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07 31, 2012 by Fuel Fix
The first-ever full-scale test of how the oil industry and federal regulators would respond to a runaway offshore well completed Monday in the Gulf of Mexico, with government officials deeming the week-long drill a success.
The exercise, which began July 24, tested the Marine Well Containment Company’s equipment for capping blown-out underwater wells and containing the hydrocarbons gushing from them. The exercise represented the first time the equipment and personnel responsible for deploying it have been put through a real-life emergency scenario with regulators looking on.
Although the drill tested the ability of the oil industry to arrange an array of support vessels and equipment that would be needed in an emergency, the cornerstone of the exercise was the deployment of MWCC’s 30-foot-tall, 100-ton capping stack, which can be attached to a wellhead and used to shut off flowing oil if other emergency devices fail to stop the gushing crude.
During the drill, workers successfully deployed the MWCC capping stack to the sea floor, latched it to a test wellhead and pressurized the system.
The Interior Department’s Bureau of Safety and Environmental Enforcement confirmed that the capping stack system passed a pressurization test under the scenario officials created.
BSEE Director James Watson said the exercise would “spur the industry to think through all of the processes and identify problems in an environment in which we can all learn and improve.”
The Deepwater Horizon disaster in 2010 revealed the oil industry was unprepared to contain an underwater gusher. It took 87 days to stop oil from flowing from BP’s failed Macondo well, after initial attempts at capping the well did not work. The MWCC containment system is modeled after the equipment that finally did work to staunch the Macondo well flow.
“If the industry should ever have to deploy this equipment in a real response, we will all be much better prepared as a result of this exercise,” Watson said in a statement.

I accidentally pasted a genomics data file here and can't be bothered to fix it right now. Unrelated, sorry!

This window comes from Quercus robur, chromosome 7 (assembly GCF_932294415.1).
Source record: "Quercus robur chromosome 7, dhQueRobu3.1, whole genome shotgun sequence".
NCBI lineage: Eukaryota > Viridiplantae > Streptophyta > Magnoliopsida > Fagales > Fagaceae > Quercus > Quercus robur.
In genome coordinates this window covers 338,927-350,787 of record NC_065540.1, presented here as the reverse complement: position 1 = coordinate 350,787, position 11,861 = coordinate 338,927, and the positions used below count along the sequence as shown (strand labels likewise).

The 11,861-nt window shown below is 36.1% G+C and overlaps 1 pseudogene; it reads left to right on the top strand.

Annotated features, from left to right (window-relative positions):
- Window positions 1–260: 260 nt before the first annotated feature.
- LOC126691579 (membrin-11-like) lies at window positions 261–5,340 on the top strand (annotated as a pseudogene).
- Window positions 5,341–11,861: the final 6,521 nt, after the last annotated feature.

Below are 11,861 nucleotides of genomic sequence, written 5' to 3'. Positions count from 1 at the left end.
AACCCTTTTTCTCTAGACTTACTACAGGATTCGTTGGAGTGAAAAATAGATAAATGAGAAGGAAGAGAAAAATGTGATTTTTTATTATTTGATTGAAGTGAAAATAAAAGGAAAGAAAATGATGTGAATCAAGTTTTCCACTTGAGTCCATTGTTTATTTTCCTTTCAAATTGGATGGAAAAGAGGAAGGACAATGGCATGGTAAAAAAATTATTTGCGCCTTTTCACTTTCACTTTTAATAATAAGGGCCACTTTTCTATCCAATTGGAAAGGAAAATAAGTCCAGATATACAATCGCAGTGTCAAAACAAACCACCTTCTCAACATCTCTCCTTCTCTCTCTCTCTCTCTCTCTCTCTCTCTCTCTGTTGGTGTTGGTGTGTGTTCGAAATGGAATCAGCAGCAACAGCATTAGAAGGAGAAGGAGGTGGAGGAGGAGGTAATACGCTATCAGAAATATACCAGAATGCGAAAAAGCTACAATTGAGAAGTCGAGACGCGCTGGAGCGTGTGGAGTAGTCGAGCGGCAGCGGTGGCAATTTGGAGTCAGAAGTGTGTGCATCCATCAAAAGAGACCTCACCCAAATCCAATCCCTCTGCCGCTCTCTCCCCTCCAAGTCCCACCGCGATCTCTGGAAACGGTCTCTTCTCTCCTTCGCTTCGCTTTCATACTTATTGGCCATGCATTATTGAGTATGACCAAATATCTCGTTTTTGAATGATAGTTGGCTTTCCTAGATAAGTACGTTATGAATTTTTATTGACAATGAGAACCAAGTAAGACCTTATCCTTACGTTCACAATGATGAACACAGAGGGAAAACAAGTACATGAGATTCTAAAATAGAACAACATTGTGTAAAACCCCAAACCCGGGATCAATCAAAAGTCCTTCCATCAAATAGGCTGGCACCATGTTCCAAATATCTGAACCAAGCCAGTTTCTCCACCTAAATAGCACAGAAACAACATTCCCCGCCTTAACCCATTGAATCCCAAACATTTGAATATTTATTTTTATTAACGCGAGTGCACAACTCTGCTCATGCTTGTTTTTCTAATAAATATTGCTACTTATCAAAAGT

According to the Interior Department, bureau engineers, inspectors and oil spill response specialists are still evaluating aspects of the deployment, including any lessons learned about preparation for potential emergencies.
For instance, during the test, MWCC and federal regulators realized they should have so-called “mud mats” on hand to ensure a stable platform for heavy equipment that otherwise might sink into soft seabed. Without mud mats available during the exercise, workers instead resorted to a workaround to stabilize heavy equipment known as a subsea accumulator skid that provides hydraulic fluid needed to close valves and rams on the capping stack to successfully contain an underwater well.
As a solution, workers decided to use remote operated vehicles to operate the device and close its valves instead.
To recreate emergency conditions, the Bureau of Safety and Environmental Enforcement effectively told Shell Oil Co., that there had been a blowout at a well in roughly 7,000 feet of water. Shell Oil Co., and MWCC immediately mobilized in response to the pseudo-disaster. Although regulators had announced their plans for a drill earlier this year, the exact date and scenario was a surprise.
The exercise responded to a major complaint from environmentalists and offshore drilling foes, who said new containment equipment developed since the 2010 spill had never been put through its paces in real-life emergency conditions. Previously, drills largely have been limited to “tabletop tests,” where officials on land walk through what would happen in response to a potential disaster.
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